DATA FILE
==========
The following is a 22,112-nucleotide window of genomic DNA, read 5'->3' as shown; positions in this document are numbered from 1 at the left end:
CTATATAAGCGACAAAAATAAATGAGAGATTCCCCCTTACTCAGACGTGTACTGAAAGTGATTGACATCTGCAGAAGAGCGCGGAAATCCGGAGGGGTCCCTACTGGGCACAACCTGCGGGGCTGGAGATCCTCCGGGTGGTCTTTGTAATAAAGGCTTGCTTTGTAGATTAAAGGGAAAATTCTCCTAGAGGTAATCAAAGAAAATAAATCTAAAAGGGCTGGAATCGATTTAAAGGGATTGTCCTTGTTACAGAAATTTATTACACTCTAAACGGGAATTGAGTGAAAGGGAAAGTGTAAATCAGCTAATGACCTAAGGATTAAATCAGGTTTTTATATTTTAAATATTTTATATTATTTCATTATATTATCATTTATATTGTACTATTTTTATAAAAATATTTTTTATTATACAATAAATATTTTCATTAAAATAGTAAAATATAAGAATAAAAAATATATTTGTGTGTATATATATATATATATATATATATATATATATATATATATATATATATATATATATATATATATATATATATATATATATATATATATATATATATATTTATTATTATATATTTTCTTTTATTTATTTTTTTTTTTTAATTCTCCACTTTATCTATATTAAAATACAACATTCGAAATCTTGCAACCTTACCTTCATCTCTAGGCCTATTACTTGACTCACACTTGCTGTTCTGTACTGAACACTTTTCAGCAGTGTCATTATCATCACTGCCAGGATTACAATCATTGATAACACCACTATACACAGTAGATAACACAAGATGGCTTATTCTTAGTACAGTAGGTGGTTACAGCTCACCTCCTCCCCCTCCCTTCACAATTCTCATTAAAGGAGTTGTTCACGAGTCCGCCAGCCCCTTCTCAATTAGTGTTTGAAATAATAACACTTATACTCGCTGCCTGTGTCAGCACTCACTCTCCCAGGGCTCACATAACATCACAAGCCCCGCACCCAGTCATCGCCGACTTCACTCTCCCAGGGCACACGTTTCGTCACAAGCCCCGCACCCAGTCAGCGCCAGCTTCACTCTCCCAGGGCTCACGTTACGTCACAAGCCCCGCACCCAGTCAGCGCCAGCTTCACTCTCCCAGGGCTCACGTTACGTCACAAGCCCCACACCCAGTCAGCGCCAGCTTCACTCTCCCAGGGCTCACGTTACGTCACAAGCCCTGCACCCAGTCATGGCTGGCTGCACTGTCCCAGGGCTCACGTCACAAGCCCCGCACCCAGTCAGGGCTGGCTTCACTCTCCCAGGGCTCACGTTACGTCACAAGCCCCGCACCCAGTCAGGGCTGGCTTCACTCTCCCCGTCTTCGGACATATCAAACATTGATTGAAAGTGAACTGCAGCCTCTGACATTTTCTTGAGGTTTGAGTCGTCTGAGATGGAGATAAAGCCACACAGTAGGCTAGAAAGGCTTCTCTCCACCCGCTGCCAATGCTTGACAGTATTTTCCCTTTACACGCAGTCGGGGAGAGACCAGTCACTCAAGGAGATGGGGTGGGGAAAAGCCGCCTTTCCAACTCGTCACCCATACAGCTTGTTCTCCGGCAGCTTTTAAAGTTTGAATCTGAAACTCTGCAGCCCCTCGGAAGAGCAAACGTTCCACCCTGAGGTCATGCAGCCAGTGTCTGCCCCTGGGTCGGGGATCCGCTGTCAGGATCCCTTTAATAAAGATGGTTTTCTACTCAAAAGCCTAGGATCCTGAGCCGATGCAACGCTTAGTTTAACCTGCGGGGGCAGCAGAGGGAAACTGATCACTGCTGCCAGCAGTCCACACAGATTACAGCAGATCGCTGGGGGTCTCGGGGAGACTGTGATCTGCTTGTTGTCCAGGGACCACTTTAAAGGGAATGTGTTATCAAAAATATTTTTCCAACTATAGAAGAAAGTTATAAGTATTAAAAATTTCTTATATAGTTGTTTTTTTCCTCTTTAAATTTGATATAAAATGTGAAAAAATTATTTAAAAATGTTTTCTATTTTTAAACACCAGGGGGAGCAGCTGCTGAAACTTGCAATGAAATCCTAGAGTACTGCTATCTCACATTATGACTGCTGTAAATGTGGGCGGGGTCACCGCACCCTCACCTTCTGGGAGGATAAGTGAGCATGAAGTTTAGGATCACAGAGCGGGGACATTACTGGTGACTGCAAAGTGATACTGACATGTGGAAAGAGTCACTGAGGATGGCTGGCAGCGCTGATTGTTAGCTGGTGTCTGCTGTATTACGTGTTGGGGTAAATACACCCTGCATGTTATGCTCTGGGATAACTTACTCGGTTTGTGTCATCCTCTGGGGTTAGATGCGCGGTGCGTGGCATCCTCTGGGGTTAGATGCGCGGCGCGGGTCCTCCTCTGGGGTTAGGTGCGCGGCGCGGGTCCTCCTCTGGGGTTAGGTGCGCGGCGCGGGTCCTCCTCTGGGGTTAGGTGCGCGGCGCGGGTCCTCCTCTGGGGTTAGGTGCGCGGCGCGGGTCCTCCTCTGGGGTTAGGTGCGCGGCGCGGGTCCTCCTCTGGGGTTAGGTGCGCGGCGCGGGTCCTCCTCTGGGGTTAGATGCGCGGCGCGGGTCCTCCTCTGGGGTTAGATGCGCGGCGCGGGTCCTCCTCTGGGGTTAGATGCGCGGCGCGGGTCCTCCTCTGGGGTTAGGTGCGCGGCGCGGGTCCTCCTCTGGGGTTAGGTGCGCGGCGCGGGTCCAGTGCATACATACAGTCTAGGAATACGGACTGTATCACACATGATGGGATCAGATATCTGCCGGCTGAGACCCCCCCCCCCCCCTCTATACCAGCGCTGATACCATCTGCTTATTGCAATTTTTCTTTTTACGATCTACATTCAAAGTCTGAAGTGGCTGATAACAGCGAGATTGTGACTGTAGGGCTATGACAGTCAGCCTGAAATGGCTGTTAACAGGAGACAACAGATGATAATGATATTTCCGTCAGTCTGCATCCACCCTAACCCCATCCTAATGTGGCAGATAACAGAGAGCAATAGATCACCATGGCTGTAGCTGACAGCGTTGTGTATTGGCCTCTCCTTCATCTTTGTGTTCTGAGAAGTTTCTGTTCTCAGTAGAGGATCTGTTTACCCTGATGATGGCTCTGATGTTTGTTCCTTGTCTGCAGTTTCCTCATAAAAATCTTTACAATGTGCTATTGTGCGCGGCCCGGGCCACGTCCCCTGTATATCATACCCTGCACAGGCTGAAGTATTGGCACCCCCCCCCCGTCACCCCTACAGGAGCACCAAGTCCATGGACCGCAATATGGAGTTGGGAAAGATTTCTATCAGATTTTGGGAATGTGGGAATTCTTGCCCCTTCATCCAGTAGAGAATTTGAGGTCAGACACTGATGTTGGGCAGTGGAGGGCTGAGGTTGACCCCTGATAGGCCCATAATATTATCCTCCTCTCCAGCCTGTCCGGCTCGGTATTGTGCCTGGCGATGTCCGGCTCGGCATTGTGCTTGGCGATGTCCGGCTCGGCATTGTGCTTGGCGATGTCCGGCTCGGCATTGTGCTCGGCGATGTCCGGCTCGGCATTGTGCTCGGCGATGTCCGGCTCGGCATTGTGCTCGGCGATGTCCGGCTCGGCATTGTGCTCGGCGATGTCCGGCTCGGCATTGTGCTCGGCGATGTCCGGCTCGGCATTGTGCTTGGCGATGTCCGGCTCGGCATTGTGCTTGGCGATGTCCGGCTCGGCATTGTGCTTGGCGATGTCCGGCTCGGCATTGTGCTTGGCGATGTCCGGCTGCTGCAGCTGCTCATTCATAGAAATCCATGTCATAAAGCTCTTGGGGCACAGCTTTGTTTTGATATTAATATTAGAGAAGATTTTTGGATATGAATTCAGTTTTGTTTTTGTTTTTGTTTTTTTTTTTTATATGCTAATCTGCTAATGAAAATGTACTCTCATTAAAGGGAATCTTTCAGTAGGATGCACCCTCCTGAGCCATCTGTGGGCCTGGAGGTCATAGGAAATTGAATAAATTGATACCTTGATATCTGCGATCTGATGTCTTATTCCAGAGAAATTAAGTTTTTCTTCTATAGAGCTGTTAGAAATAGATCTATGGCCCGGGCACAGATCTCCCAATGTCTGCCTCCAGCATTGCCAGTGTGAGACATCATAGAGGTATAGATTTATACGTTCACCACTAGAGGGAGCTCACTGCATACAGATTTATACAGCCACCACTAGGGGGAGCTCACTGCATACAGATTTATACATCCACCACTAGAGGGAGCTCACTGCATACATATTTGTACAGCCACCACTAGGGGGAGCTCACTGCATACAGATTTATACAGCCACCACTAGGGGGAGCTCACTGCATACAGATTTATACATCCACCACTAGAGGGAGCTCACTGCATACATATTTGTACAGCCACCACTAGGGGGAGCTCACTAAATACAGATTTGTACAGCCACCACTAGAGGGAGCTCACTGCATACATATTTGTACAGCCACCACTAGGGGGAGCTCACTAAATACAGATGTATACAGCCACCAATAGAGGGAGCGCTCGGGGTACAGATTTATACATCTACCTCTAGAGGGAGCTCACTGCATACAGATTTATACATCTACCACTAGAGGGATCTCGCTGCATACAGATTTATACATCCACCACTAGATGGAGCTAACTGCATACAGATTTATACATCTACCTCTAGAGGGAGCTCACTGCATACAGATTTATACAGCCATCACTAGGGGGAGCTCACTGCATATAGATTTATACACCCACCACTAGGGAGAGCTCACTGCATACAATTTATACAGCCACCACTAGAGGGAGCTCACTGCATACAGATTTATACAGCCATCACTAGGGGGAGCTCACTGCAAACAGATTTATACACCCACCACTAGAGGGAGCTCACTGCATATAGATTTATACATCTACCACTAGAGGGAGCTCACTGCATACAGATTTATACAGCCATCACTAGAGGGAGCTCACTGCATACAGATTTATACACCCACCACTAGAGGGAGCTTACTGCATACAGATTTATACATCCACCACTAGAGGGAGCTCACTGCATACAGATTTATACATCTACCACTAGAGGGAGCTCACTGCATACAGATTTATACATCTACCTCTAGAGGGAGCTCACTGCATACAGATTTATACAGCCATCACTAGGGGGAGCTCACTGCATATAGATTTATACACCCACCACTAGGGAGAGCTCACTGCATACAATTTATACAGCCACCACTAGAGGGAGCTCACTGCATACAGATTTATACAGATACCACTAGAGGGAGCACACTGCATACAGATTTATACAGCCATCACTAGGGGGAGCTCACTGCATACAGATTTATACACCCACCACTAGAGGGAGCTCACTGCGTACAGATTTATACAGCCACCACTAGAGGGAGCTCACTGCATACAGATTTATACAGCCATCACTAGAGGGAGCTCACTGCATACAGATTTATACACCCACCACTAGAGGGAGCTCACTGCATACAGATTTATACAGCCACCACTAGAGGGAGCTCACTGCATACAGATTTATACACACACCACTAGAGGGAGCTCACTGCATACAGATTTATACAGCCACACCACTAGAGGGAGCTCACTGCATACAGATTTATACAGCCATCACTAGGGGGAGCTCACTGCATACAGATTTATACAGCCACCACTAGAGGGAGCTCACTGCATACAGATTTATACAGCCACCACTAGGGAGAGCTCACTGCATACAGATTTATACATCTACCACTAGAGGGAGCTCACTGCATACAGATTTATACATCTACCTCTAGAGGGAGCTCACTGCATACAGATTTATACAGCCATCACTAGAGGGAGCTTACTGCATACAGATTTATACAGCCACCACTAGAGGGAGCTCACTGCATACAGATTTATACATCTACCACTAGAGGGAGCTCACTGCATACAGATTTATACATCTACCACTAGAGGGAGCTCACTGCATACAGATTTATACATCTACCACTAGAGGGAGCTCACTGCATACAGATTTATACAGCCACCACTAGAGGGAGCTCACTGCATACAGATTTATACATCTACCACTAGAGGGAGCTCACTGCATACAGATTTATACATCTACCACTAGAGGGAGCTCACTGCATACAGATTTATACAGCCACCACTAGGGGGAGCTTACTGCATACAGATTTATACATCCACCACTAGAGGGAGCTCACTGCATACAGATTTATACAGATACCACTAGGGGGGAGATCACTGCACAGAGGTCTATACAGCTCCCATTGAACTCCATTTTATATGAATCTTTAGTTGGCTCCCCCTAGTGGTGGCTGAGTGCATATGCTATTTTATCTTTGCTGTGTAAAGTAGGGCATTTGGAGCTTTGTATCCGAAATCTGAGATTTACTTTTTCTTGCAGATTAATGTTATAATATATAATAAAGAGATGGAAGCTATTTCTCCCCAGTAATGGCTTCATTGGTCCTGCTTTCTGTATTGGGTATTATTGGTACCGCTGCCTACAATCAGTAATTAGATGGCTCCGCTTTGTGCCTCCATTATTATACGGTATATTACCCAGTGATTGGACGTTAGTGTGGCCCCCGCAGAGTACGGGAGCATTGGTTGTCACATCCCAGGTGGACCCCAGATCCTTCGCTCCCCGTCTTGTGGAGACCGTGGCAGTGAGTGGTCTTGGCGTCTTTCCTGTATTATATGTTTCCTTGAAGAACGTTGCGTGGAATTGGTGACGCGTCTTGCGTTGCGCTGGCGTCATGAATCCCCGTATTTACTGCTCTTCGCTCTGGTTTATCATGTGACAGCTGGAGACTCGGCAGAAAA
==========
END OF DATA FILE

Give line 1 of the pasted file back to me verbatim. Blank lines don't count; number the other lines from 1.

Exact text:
The following is a 22,112-nucleotide window of genomic DNA, read 5'->3' as shown; positions in this document are numbered from 1 at the left end: